Facebook announced that it broke ground on its first custom data center, located in Prineville, Ore., in a post on the Facebook Blog by vice president of technical operations Jonathan Heiliger.
Heiliger described green initiatives in the construction of the new facility, including the use of an evaporative cooling system, bringing in cooler air from the outside to cool the facility, the reusing of heat generated by servers and the use of a proprietary uninterruptible-power-supply technology.
As for Facebook’s thinking in constructing the data center, Heiliger posted:
When Facebook first began with a small group of people using it and no photos or videos to display, the entire service could run on a single server. However, as the site expanded to different colleges around the United States, we needed to add more servers and data-center capacity to keep up with the increasing number of people who were joining every day.
Initially, as most Internet start-ups do, we leased data-center space alongside other companies in the same building. As our user base continued to grow and we developed Facebook into a much richer service, we reached the point where it was more efficient to lease entire buildings on our own. We are now ready to build our own.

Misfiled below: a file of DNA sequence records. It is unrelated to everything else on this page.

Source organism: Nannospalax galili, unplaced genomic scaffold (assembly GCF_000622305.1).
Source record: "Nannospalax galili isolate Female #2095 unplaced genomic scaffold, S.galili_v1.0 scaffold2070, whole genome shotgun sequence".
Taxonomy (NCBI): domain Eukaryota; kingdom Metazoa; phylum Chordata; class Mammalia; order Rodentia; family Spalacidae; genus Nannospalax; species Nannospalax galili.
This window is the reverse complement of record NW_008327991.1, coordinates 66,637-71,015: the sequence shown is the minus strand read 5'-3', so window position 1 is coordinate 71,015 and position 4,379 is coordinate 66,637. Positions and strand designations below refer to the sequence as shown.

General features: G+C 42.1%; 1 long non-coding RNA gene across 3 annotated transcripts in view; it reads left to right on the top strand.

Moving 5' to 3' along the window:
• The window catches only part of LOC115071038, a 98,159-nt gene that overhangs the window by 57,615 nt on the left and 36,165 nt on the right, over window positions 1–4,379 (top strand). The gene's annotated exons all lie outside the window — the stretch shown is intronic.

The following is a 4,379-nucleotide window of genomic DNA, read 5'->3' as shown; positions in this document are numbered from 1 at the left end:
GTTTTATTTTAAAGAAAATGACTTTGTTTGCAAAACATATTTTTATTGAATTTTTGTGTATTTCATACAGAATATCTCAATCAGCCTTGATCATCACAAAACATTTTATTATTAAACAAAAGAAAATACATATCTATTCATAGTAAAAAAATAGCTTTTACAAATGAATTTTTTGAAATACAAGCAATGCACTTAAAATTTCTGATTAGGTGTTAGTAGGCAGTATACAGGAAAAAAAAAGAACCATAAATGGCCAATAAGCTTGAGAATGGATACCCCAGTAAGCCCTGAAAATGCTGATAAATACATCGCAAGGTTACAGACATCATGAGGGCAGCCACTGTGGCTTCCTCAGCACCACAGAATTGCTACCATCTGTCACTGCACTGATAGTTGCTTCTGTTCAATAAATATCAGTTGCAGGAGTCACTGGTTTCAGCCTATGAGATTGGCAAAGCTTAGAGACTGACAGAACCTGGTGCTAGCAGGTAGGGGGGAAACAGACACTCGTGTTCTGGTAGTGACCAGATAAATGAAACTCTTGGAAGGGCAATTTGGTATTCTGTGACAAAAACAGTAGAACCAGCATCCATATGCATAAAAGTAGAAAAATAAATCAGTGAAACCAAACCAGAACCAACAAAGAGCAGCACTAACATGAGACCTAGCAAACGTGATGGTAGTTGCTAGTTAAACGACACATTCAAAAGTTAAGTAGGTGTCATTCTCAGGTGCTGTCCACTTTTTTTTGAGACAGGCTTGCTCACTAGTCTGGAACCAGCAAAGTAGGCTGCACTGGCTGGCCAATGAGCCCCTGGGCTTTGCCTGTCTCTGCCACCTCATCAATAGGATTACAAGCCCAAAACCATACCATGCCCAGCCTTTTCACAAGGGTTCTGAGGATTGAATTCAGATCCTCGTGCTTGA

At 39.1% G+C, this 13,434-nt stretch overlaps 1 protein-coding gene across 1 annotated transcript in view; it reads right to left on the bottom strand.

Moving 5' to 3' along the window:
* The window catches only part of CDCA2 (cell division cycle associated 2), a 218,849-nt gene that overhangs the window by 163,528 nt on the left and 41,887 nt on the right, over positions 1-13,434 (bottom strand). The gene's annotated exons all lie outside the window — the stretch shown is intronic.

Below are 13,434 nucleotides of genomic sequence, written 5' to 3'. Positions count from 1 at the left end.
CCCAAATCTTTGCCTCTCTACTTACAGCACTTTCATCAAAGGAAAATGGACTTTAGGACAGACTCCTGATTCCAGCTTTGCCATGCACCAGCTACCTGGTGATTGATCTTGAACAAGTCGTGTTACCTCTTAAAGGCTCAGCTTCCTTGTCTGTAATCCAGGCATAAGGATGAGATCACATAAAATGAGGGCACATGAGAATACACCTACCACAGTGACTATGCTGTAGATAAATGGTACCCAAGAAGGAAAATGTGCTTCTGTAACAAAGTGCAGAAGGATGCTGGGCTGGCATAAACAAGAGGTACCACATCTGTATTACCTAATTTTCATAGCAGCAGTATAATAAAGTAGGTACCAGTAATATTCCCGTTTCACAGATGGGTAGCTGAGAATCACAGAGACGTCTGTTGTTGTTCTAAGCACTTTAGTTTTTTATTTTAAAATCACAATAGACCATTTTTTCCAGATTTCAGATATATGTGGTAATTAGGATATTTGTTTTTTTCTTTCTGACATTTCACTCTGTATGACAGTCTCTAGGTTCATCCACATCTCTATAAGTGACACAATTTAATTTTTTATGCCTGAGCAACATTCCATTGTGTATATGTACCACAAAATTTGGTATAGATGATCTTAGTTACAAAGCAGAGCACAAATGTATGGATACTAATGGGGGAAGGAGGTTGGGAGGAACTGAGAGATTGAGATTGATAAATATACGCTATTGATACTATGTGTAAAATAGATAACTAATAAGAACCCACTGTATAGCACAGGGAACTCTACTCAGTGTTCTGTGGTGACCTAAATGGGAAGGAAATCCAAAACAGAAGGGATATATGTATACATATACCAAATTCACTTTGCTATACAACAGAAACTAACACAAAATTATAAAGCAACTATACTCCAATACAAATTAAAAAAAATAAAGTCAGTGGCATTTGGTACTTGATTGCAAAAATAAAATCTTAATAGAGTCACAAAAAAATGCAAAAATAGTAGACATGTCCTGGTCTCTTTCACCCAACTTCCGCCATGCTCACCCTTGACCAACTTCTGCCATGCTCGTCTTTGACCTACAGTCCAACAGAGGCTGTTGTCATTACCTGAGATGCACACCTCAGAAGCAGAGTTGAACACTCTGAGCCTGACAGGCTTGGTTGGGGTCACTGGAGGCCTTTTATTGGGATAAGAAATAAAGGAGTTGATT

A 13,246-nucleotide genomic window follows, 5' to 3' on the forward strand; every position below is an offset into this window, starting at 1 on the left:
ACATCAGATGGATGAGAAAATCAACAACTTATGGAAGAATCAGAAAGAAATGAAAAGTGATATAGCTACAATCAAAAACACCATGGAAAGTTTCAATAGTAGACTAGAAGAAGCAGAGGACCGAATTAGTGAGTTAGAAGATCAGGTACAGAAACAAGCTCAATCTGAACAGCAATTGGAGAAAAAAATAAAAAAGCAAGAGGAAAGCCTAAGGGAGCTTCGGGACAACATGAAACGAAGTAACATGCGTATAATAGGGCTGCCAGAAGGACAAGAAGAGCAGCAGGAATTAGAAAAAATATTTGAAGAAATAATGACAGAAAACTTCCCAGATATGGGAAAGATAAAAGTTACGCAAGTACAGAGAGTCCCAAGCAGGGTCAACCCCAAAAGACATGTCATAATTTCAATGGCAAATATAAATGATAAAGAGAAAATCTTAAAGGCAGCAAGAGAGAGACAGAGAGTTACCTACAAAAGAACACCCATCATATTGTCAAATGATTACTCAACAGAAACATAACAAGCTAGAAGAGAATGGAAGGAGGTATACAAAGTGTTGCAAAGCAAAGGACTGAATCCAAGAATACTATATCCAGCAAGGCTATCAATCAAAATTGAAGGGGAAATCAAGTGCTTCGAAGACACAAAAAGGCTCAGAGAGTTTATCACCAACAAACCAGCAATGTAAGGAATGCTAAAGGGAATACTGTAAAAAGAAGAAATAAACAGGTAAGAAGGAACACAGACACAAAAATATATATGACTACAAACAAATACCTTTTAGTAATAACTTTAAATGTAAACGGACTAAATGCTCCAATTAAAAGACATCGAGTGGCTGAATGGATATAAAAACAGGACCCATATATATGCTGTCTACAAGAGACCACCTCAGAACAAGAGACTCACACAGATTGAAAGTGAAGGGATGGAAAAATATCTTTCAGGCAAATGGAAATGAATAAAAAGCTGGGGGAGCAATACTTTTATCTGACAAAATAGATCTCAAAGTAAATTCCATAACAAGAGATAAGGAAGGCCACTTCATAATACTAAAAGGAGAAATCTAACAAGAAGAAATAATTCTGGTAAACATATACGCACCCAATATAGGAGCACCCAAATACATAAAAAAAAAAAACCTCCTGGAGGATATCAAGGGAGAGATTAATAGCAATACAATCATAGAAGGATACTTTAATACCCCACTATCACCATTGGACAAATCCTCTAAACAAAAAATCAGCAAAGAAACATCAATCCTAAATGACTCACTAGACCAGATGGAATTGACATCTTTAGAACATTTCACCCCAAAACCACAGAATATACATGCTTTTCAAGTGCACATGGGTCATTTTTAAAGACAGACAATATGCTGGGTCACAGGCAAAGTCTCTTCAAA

It is important to understand what a data center is and how it impacts your Facebook experience. A data center is a central location that houses thousands of computer servers, which are networked together and linked to the outside world through fiber-optic cables. Think of a data center as essentially one very large computer that contains the collective computing infrastructure to make Web properties, like Facebook, work.
When you create a profile on Facebook, the information you share is captured in servers located in a data center. So when you update your status, post and comment on photos or videos or otherwise communicate with friends, these servers receive your actions, compute them and then act quickly so that you see your actions completed in seconds.